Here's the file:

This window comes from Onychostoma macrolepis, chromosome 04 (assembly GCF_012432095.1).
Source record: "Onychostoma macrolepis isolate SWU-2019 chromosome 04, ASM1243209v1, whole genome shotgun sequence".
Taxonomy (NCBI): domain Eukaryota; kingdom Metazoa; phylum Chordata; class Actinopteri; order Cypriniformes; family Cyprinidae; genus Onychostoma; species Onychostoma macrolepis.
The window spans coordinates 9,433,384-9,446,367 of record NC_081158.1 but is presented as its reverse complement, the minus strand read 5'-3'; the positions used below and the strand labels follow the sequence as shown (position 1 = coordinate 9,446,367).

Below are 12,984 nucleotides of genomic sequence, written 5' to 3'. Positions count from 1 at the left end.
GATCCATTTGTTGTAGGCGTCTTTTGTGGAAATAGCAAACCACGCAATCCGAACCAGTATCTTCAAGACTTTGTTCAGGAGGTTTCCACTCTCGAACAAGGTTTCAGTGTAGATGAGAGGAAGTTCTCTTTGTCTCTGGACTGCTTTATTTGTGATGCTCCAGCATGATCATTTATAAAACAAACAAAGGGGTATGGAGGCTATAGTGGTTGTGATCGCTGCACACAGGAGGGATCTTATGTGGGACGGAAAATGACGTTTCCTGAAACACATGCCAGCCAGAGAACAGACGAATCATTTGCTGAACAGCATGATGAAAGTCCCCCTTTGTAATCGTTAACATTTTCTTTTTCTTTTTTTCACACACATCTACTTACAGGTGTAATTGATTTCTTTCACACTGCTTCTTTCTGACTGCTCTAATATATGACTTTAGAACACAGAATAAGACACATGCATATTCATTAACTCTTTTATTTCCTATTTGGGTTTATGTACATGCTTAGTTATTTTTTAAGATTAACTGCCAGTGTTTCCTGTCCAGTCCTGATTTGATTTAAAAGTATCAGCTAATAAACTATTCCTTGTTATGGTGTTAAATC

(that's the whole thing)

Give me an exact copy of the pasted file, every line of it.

This window comes from Onychostoma macrolepis, chromosome 04 (assembly GCF_012432095.1).
Source record: "Onychostoma macrolepis isolate SWU-2019 chromosome 04, ASM1243209v1, whole genome shotgun sequence".
Taxonomy (NCBI): domain Eukaryota; kingdom Metazoa; phylum Chordata; class Actinopteri; order Cypriniformes; family Cyprinidae; genus Onychostoma; species Onychostoma macrolepis.
The window spans coordinates 9,433,384-9,446,367 of record NC_081158.1 but is presented as its reverse complement, the minus strand read 5'-3'; the positions used below and the strand labels follow the sequence as shown (position 1 = coordinate 9,446,367).

Below are 12,984 nucleotides of genomic sequence, written 5' to 3'. Positions count from 1 at the left end.
GATCCATTTGTTGTAGGCGTCTTTTGTGGAAATAGCAAACCACGCAATCCGAACCAGTATCTTCAAGACTTTGTTCAGGAGGTTTCCACTCTCGAACAAGGTTTCAGTGTAGATGAGAGGAAGTTCTCTTTGTCTCTGGACTGCTTTATTTGTGATGCTCCAGCATGATCATTTATAAAACAAACAAAGGGGTATGGAGGCTATAGTGGTTGTGATCGCTGCACACAGGAGGGATCTTATGTGGGACGGAAAATGACGTTTCCTGAAACACATGCCAGCCAGAGAACAGACGAATCATTTGCTGAACAGCATGATGAAAGTCCCCCTTTGTAATCGTTAACATTTTCTTTTTCTTTTTTTCACACACATCTACTTACAGGTGTAATTGATTTCTTTCACACTGCTTCTTTCTGACTGCTCTAATATATGACTTTAGAACACAGAATAAGACACATGCATATTCATTAACTCTTTTATTTCCTATTTGGGTTTATGTACATGCTTAGTTATTTTTTAAGATTAACTGCCAGTGTTTCCTGTCCAGTCCTGATTTGATTTAAAAGTATCAGCTAATAAACTATTCCTTGTTATGGTGTTAAATC